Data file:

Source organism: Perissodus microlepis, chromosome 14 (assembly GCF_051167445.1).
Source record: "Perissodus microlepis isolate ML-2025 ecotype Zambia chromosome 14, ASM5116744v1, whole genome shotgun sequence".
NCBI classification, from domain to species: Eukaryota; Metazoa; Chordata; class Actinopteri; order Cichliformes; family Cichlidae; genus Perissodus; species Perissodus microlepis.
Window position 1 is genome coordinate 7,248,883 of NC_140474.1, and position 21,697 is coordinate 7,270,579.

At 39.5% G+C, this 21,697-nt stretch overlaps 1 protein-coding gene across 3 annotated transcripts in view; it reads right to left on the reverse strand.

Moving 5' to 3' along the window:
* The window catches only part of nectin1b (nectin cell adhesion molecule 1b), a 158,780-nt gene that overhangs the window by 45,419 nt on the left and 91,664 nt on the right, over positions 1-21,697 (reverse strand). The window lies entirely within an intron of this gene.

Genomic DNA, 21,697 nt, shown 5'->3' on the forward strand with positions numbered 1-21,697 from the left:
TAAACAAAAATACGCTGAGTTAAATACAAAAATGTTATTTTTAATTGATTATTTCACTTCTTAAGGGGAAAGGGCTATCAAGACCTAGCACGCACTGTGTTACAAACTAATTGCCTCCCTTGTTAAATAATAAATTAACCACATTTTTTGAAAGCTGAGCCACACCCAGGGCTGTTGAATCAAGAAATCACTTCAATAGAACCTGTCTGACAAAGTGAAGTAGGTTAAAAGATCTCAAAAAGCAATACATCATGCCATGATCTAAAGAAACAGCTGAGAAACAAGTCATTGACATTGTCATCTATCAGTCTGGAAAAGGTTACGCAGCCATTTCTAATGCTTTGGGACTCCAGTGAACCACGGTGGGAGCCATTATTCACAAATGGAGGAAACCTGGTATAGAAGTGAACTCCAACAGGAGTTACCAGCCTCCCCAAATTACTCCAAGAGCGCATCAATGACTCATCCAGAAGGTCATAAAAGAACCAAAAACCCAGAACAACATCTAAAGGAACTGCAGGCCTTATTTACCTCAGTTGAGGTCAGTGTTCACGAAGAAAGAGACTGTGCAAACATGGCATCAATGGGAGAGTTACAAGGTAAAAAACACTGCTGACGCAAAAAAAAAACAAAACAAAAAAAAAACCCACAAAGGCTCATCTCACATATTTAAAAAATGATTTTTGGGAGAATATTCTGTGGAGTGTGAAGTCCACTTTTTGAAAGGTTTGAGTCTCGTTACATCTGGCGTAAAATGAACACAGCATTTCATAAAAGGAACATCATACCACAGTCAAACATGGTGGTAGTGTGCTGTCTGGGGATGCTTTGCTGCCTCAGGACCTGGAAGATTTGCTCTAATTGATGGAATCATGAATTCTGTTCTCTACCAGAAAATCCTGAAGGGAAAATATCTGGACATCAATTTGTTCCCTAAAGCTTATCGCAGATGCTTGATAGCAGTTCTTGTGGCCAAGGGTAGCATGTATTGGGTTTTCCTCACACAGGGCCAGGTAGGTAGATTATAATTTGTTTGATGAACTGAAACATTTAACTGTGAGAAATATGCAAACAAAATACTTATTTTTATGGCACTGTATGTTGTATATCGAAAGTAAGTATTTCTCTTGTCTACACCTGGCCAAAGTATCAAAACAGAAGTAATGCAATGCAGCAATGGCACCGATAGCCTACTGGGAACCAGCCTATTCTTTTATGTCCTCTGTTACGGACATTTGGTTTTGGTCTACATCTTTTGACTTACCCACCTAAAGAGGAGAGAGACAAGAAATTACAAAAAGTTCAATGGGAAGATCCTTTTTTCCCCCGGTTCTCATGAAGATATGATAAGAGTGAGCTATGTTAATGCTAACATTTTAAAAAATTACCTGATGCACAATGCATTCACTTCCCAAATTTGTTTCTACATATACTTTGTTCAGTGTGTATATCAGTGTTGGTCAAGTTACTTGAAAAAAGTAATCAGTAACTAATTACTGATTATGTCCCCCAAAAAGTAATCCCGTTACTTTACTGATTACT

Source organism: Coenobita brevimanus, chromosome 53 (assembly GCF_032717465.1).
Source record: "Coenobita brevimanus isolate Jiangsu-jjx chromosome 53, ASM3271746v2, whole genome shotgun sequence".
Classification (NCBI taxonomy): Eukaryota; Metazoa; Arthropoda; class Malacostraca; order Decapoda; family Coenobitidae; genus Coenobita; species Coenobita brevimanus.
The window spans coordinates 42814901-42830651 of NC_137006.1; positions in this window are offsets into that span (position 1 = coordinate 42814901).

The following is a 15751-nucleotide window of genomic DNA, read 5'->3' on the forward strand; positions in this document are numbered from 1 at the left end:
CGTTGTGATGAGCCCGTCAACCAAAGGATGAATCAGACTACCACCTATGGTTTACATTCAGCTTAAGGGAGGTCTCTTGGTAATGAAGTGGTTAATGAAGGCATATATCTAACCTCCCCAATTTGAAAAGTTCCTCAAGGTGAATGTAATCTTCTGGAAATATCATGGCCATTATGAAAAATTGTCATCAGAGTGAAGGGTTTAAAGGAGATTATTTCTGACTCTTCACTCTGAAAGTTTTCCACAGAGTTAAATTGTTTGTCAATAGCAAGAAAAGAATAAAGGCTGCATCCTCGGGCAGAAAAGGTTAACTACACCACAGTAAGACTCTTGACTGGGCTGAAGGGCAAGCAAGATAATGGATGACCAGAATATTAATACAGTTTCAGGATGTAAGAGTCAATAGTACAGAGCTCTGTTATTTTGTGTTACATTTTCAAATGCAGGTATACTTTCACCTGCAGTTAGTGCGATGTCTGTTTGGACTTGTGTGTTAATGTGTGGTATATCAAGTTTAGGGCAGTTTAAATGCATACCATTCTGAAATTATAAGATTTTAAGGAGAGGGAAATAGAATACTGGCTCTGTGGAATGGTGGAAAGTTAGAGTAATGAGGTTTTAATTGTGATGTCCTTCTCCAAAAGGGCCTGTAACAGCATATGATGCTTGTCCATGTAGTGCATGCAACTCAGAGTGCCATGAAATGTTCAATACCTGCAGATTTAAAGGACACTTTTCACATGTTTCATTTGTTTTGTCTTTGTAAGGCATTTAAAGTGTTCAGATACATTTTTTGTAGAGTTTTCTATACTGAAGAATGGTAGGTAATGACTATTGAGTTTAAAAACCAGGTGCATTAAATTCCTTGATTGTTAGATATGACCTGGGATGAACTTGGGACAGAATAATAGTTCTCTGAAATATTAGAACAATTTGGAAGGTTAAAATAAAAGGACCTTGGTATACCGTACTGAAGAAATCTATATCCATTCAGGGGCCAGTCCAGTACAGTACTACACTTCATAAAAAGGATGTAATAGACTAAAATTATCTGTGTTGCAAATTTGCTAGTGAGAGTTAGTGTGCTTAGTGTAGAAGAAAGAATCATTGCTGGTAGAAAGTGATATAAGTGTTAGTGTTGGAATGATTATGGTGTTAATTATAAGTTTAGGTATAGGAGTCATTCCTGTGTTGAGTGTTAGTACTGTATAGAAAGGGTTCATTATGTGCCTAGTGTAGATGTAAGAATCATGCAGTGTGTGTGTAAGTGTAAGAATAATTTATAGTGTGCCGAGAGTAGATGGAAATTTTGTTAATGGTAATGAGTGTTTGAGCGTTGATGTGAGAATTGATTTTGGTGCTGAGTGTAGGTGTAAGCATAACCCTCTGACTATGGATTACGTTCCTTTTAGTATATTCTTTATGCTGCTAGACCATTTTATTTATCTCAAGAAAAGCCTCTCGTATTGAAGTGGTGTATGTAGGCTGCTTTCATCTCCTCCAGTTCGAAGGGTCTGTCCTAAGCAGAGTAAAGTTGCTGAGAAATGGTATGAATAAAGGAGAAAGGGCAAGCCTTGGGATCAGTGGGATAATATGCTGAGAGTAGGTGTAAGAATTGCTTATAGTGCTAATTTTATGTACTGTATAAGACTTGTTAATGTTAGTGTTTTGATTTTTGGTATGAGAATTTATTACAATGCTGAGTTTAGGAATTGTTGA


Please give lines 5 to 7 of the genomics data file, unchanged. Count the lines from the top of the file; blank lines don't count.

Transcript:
At 39.5% G+C, this 21,697-nt stretch overlaps 1 protein-coding gene across 3 annotated transcripts in view; it reads right to left on the reverse strand.

Moving 5' to 3' along the window:
* The window catches only part of nectin1b (nectin cell adhesion molecule 1b), a 158,780-nt gene that overhangs the window by 45,419 nt on the left and 91,664 nt on the right, over positions 1-21,697 (reverse strand). The window lies entirely within an intron of this gene.